Urban districts of Germany

From Simple English Wikipedia, the free encyclopedia

In Germany an Urban District (German: Kreisfreie Stadt or Stadtkreis)[1] is a large town or city that is responsible for its own local government. Germany is divided into 429 districts. 313 are rural districts (Landkreise, see List of German rural districts) and 116 urban districts (Kreisfreie Städte / Stadtkreise)[1] which are listed below.

It is not part of a rural district, or county (German: Kreis or Landkreis).

In some states, there is another level of government, the Regierungsbezirk or governmental district. Several urban and rural districts are joined together to make a regierungsbezirk, which does some of their jobs, especially things in land-use planning which can affect several districts.

They are the equivalent of an independent city in the United States or unitary authority in the United Kingdom.

List by state[change | change source]

Baden-Württemberg[change | change source]

Bavaria[change | change source]

Berlin[change | change source]

Brandenburg[change | change source]

Bremen[change | change source]

Hamburg[change | change source]

Hesse[change | change source]

Lower Saxony[change | change source]

¹ following the "Göttingen Law" of January 1 1964, the town of Göttingen is incorporated into the district (Landkreis) of Göttingen, but the rules on urban districts still apply, as long as no other rules exist.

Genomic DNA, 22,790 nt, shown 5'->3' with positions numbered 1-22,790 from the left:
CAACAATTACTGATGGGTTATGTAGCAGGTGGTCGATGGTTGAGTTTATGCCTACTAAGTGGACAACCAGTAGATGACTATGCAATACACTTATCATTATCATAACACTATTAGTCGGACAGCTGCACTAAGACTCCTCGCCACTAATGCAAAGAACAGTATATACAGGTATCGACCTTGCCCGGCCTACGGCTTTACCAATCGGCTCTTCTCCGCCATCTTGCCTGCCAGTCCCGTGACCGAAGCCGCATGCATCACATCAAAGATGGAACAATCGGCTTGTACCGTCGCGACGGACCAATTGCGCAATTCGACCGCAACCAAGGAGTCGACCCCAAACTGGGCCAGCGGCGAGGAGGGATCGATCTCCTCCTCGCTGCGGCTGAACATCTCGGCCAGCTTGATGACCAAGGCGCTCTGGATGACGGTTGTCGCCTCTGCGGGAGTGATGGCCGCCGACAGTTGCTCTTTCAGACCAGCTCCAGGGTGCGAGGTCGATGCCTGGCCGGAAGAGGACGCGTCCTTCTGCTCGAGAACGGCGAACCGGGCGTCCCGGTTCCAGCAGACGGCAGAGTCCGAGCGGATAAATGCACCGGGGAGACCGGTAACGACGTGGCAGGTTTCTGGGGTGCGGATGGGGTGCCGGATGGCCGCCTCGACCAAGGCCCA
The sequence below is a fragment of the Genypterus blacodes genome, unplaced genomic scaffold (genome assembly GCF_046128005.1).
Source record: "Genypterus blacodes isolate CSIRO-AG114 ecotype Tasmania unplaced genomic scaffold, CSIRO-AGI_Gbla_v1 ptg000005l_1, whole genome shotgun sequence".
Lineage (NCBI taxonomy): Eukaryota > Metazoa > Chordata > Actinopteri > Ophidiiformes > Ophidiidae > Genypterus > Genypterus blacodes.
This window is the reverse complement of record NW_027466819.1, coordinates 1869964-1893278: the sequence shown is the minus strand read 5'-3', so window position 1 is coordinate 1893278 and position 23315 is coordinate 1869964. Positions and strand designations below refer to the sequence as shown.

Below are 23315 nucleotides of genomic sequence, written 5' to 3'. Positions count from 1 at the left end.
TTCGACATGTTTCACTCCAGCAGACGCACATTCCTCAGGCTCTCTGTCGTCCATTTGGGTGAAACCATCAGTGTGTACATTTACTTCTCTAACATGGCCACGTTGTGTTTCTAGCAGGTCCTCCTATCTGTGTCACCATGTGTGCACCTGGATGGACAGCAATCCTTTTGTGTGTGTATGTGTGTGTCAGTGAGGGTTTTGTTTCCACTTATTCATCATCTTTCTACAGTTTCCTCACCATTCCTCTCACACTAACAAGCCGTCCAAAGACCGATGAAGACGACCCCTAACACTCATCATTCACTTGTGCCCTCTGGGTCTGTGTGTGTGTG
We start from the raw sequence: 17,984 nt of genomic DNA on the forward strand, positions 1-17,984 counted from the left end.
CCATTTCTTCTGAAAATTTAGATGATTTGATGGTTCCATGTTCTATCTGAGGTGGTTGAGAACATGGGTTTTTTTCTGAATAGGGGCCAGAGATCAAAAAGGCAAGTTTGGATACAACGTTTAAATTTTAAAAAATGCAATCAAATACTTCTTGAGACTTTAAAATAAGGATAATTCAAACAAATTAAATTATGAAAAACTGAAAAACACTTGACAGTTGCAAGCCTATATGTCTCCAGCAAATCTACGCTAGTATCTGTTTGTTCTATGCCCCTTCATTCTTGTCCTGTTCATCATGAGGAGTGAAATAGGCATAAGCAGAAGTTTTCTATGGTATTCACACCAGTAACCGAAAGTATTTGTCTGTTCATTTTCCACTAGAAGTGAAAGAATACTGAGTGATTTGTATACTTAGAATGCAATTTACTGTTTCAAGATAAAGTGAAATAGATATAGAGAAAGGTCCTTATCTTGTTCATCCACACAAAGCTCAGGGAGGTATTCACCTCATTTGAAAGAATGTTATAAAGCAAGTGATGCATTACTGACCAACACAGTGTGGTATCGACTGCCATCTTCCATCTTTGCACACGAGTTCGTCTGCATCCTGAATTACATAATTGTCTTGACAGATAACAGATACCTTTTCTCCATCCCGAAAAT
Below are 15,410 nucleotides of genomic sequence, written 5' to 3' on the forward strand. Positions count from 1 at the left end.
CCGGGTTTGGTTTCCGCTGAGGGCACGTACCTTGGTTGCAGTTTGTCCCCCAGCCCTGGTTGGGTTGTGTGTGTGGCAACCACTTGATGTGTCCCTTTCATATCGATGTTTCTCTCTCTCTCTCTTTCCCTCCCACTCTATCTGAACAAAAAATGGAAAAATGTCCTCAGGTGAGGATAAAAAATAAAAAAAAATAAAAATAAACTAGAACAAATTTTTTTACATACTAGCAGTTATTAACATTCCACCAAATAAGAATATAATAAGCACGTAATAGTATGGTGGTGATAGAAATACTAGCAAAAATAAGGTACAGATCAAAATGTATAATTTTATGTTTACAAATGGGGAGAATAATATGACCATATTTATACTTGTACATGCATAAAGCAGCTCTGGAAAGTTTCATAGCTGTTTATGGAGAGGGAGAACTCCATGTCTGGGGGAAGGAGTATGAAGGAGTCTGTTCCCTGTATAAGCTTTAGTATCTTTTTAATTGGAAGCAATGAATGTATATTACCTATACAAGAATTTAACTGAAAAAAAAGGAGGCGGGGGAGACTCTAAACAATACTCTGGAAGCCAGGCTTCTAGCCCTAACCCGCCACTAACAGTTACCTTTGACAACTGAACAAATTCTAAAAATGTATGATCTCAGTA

² following the "Law on the region of Hannover", Hannover counts since November 1 2001 as an urban district as long as no other rules apply.

Mecklenburg-Western Pomerania[change | change source]

North Rhine-Westphalia[change | change source]

Rhineland-Palatinate[change | change source]

Saarland[change | change source]

There are no longer any urban districts. The town of Saarbrücken used to be an urban district but became incorporated into the Saarbrücken Town Federation on January 1 1974.

Saxony[change | change source]

1The urban districts of Görlitz, Hoyerswerda, Plauen und Zwickau lost their status as „Kreisfreie Stadt“ on 1st July 2008 in a reform of Saxony's districts.

Saxony-Anhalt[change | change source]

Schleswig-Holstein[change | change source]

Thuringia[change | change source]

Related pages[change | change source]

References[change | change source]

  1. 1.0 1.1 Last one only in Baden-Württemberg.